WASHINGTON — Congressional negotiators hammering out a compromise farm bill on Nov. 29 announced that they have reached an agreement in principle on the bill they will submit to both houses of Congress for their approval.
In a joint statement, House and Senate agriculture committee chairmen K. Michael Conaway of Texas and Pat Roberts of Kansas, and ranking members Debbie Stabenow of Michigan and Collin Peterson of Minnesota, said, “We’re pleased to announce that we’ve reached an agreement in principle on the 2018 farm bill. We are working to finalize legal and report language as well as Congressional Budget Office scores, but we still have more work to do. We are committed to delivering a new farm bill to America as quickly as possible.”
A dispute over forestry management measures emerged as a last-minute holdup to completing a compromise farm bill. Earlier, it was the insistence of House Republicans on imposing more stringent work requirements on recipients of Supplemental Nutrition Assistance Program benefits that stood out as the most contentious disagreement to be resolved. But Senator Stabenow indicated the House-Senate farm bill conference committee had reached an agreement on SNAP she said she could support.
The absence of the House work requirement provision was expected to increase the likelihood of passage by the Senate but threatened putting the bill in peril in the House.
There were a few additional issues to iron out, Ms. Stabenow acknowledged, including what should be the limits on federal farm program payments.
Indications were the leaders of the House and Senate agriculture committees, who lead the farm bill conference committee, referred the dispute on forestry management provisions as contained in the House farm bill to the leaders of the Senate and House — i.e. to Senate Majority Leader Mitch McConnell of Kentucky and Minority Leader Charles Schumer of New York, and House Speaker Paul Ryan of Wisconsin and Minority Leader Nancy Pelosi of California — for a decision on how to proceed.
The forestry provisions in the House farm bill emerged as a major issue in the wake of the horrific and fatal wildfires that raged across California in recent weeks. President Donald Trump weighed in on Nov. 20, saying the farm bill should include the forestry management provisions in the House version.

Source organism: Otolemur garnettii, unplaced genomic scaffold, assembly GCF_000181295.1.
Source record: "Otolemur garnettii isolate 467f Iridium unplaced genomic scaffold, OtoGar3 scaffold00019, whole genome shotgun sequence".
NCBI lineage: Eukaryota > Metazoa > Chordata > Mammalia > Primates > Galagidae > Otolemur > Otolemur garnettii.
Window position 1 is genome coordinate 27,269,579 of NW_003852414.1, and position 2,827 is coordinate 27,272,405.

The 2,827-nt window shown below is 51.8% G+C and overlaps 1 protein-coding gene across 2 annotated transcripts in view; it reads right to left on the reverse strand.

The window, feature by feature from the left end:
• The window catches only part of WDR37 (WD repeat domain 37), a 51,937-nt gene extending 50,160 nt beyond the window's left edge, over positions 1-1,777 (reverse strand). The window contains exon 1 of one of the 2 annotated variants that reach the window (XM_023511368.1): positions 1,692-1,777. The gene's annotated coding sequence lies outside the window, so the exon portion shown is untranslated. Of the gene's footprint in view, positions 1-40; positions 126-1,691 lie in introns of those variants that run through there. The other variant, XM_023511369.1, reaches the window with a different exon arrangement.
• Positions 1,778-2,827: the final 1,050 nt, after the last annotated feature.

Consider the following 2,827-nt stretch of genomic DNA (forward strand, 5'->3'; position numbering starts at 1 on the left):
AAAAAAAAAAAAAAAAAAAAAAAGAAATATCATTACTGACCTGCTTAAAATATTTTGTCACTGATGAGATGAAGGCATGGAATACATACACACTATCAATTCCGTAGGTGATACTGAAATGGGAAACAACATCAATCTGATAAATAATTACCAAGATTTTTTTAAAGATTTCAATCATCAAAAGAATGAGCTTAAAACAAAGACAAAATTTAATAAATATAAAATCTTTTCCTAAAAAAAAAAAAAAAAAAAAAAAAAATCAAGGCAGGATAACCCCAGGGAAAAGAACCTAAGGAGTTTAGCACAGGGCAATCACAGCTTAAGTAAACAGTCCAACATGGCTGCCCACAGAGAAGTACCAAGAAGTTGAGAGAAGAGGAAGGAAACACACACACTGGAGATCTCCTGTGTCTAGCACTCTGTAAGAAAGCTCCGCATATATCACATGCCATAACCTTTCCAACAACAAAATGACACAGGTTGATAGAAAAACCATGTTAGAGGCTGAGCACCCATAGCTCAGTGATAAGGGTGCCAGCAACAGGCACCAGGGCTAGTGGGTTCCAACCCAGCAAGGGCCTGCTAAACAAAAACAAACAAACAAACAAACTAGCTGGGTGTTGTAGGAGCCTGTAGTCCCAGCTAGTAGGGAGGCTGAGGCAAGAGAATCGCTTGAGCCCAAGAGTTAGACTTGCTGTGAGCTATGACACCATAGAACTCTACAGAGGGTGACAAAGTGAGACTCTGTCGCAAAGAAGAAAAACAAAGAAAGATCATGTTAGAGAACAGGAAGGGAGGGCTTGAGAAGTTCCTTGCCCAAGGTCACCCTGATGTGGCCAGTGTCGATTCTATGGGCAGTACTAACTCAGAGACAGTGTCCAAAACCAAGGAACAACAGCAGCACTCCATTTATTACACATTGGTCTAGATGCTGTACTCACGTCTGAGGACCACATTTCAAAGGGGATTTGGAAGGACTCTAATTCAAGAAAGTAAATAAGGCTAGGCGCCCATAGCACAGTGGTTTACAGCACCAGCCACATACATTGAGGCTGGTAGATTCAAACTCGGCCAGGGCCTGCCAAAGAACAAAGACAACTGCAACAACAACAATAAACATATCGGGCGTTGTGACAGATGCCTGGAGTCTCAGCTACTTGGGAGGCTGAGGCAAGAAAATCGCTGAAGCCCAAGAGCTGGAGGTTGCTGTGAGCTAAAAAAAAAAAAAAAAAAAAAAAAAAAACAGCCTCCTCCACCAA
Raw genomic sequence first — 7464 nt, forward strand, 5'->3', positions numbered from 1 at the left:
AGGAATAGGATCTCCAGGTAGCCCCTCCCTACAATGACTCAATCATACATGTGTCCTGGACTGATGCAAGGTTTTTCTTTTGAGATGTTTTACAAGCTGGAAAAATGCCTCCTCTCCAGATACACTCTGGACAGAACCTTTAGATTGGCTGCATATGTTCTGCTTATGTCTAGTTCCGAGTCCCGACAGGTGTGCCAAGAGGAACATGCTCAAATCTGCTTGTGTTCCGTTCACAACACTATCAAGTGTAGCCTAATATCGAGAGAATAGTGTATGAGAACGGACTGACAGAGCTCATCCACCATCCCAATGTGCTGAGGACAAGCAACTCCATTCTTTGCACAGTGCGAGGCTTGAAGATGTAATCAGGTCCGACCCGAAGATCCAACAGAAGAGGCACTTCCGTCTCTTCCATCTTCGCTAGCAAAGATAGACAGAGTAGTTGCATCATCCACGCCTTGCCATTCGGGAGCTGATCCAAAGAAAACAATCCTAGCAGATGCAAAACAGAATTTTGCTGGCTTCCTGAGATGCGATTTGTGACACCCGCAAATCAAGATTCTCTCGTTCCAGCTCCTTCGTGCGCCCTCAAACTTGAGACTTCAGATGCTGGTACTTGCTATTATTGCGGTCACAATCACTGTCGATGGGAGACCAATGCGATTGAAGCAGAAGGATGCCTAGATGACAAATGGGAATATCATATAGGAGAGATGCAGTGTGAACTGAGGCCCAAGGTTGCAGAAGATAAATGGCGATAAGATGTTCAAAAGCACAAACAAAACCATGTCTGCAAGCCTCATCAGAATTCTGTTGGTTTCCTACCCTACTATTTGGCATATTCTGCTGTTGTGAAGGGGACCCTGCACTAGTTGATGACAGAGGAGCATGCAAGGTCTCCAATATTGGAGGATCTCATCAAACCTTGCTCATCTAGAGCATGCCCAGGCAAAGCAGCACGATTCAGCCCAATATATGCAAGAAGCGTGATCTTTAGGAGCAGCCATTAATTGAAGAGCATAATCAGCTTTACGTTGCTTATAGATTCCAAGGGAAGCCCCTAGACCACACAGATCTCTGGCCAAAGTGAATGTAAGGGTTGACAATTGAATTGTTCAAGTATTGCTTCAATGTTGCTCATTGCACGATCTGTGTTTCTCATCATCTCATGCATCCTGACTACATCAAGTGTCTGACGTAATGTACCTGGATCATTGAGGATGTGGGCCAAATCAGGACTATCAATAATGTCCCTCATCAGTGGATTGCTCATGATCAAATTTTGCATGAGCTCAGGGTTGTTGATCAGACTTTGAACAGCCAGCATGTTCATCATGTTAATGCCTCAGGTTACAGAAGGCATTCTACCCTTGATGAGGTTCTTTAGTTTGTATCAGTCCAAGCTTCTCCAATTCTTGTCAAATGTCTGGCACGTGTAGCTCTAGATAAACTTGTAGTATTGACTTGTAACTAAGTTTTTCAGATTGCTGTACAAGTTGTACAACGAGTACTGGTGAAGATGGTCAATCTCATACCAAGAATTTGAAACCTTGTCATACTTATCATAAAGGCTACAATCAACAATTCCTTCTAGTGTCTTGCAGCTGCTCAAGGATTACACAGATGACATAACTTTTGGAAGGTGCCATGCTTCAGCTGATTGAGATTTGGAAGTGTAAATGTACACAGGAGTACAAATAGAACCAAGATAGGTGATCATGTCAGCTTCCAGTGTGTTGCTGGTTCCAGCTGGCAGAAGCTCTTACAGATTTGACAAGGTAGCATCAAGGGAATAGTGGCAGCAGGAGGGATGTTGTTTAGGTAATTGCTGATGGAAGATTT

Republican negotiators asserted the provisions would enable the Departments of Agriculture and the Interior to more aggressively arrange for controlled burns and other forest thinning efforts while opponents said recently enacted authorities relating to forest management should be employed before new authorities are sought. Environmental groups said the provisions would exempt some forest projects from environmental analysis and loosen oversight of the Endangered Species Act.
The resolution of the forestry management dispute as well as other details of the compromise farm bill were yet to be revealed.
At the same time, one member of the farm conference committee, Representative Roger Marshall of Kansas, said, “We’re glad to report that this bill fully protects and preserves crop insurance, the No. 1 priority we heard from Kansans, and has nearly everything Kansans asked for in Title I safety net programs. We have worked around the clock to produce a strong five-year bill, and we look forward to seeing the final version reach the president’s desk by Christmas.”
Zippy Duvall, president of the American Farm Bureau Federation, applauded news of the agreement in principle saying, “The 2018 farm bill emerging from the conference committee is good news for farmers amid a prolonged downturn in the agricultural economy. Chairmen Roberts and Conaway and Ranking Members Stabenow and Peterson made the bill a priority for this Congress, and all Americans — farmers and consumers — are better off for it.
“Continued access to risk management tools, assistance in foreign market development, and conservation and environmental stewardship programs within the legislation are especially important for farmers and ranchers,” Mr. Duvall continued. “These programs will help provide certainty to rural America at a time when it is much needed given the financial headwinds so many family farms now face. Additionally, the bill continues to help low-income children, families, seniors and military veterans access the high-quality foods produced by farm families.”